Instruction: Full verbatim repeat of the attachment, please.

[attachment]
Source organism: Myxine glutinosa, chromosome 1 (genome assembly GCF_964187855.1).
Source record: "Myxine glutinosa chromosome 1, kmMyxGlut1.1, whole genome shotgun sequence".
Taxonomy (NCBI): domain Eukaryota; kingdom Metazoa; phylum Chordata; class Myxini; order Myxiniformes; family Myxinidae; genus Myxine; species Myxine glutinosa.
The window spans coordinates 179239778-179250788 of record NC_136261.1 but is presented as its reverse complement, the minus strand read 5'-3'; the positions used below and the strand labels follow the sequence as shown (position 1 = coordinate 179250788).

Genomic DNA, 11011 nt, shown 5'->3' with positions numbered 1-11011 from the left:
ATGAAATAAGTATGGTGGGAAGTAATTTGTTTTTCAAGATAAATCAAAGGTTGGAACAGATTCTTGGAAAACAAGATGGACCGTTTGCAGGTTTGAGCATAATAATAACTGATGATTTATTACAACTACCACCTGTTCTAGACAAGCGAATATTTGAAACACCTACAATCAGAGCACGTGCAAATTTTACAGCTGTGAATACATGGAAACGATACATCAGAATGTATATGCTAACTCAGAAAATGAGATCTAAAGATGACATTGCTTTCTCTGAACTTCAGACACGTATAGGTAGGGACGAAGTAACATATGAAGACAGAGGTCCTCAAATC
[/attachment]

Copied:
Source organism: Myxine glutinosa, chromosome 1 (genome assembly GCF_964187855.1).
Source record: "Myxine glutinosa chromosome 1, kmMyxGlut1.1, whole genome shotgun sequence".
Taxonomy (NCBI): domain Eukaryota; kingdom Metazoa; phylum Chordata; class Myxini; order Myxiniformes; family Myxinidae; genus Myxine; species Myxine glutinosa.
The window spans coordinates 179239778-179250788 of record NC_136261.1 but is presented as its reverse complement, the minus strand read 5'-3'; the positions used below and the strand labels follow the sequence as shown (position 1 = coordinate 179250788).

Genomic DNA, 11011 nt, shown 5'->3' with positions numbered 1-11011 from the left:
ATGAAATAAGTATGGTGGGAAGTAATTTGTTTTTCAAGATAAATCAAAGGTTGGAACAGATTCTTGGAAAACAAGATGGACCGTTTGCAGGTTTGAGCATAATAATAACTGATGATTTATTACAACTACCACCTGTTCTAGACAAGCGAATATTTGAAACACCTACAATCAGAGCACGTGCAAATTTTACAGCTGTGAATACATGGAAACGATACATCAGAATGTATATGCTAACTCAGAAAATGAGATCTAAAGATGACATTGCTTTCTCTGAACTTCAGACACGTATAGGTAGGGACGAAGTAACATATGAAGACAGAGGTCCTCAAATC